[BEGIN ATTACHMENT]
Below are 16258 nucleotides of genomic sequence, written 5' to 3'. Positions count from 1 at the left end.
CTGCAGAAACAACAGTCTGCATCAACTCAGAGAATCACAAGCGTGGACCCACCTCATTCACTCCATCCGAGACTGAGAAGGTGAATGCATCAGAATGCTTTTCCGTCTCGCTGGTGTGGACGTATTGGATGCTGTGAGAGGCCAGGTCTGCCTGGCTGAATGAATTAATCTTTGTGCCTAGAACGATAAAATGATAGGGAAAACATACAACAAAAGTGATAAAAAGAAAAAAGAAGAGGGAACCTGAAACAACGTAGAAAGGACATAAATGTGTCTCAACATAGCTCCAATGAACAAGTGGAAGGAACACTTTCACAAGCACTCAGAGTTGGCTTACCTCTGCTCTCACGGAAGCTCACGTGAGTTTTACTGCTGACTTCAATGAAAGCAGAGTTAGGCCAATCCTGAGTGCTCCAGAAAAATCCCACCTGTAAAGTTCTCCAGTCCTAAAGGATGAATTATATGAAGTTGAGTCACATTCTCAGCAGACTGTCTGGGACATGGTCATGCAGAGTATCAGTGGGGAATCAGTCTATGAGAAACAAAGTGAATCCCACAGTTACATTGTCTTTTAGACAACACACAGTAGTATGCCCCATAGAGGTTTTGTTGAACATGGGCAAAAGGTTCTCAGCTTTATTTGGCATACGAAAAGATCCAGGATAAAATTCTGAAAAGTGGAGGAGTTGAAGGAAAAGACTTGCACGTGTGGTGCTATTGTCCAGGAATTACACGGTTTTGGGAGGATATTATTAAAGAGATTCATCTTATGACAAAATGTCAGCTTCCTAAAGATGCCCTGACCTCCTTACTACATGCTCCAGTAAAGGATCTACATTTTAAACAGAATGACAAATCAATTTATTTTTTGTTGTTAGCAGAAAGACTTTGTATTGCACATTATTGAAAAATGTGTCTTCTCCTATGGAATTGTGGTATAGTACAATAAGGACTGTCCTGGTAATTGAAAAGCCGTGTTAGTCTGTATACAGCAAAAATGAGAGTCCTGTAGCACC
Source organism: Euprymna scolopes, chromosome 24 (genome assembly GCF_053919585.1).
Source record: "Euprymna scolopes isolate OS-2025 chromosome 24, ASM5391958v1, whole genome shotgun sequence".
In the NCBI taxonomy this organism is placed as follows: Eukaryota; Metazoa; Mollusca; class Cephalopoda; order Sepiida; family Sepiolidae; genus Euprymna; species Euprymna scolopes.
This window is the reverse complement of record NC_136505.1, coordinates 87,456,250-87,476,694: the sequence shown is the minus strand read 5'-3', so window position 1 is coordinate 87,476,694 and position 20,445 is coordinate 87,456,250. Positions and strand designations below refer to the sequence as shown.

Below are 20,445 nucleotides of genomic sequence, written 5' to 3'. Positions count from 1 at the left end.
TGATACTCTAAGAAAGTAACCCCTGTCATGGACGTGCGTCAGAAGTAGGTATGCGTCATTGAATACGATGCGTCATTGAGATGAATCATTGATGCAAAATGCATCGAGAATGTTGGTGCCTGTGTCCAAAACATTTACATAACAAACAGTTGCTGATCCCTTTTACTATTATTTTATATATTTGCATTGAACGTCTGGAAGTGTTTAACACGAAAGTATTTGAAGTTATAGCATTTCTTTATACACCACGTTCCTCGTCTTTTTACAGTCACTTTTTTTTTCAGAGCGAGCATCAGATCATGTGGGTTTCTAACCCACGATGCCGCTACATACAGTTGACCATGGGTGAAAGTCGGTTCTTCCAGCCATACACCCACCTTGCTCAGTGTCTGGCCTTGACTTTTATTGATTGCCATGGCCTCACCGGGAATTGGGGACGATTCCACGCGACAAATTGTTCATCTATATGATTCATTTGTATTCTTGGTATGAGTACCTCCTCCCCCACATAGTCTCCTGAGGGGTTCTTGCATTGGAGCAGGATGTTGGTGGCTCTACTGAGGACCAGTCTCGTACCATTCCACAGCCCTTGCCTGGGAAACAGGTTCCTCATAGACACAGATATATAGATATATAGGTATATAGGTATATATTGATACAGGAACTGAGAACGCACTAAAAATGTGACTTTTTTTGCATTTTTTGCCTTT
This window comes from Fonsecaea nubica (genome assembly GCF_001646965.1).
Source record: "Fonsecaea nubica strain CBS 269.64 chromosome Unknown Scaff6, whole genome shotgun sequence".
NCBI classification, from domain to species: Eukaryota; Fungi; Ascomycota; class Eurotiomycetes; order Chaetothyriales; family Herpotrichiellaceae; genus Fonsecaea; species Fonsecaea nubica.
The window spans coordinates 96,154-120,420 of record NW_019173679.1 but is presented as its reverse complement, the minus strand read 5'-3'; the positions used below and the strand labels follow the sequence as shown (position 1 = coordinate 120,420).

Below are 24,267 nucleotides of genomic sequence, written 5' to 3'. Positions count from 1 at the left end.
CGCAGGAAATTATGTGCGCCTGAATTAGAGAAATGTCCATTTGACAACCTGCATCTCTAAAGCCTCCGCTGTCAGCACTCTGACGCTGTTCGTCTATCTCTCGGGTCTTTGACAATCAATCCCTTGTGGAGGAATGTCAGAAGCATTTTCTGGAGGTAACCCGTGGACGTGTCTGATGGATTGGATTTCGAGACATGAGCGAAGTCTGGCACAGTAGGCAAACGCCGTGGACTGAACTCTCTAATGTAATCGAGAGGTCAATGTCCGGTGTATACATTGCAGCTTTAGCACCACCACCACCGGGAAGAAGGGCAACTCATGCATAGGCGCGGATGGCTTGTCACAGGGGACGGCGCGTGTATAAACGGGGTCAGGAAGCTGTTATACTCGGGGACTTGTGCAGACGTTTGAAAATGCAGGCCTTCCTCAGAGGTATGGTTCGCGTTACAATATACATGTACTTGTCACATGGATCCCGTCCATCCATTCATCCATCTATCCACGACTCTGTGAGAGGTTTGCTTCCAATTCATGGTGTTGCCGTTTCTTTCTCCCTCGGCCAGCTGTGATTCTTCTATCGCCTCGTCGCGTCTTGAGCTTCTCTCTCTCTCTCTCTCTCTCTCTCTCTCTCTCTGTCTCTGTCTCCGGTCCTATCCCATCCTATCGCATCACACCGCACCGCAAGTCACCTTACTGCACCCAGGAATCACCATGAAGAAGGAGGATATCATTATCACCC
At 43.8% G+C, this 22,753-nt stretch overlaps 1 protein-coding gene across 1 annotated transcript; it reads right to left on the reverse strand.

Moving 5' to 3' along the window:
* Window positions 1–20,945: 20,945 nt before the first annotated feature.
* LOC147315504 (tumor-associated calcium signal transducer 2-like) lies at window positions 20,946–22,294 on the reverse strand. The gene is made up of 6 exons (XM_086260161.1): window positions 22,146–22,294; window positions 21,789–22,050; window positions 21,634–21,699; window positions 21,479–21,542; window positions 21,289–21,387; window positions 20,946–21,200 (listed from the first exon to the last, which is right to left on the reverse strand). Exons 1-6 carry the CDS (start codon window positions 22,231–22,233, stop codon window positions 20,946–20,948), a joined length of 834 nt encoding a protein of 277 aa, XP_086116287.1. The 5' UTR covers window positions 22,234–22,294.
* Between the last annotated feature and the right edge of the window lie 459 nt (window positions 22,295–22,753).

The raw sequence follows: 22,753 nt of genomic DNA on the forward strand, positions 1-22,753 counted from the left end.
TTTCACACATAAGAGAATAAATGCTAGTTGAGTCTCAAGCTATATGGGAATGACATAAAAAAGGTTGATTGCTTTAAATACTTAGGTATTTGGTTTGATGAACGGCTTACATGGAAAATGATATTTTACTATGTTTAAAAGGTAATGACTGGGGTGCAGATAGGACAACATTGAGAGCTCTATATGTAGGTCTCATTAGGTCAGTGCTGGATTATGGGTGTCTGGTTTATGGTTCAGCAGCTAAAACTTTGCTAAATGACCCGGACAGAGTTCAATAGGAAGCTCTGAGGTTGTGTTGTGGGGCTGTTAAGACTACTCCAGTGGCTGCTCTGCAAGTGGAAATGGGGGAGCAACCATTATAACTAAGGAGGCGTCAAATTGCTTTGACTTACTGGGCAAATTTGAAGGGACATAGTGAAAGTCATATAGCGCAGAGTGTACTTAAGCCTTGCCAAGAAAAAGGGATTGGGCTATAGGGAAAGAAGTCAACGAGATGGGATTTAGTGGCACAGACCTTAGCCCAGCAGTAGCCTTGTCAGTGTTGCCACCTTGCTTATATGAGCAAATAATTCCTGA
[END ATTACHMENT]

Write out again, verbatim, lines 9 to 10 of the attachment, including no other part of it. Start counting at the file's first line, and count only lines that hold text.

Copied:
This window comes from Fonsecaea nubica (genome assembly GCF_001646965.1).
Source record: "Fonsecaea nubica strain CBS 269.64 chromosome Unknown Scaff6, whole genome shotgun sequence".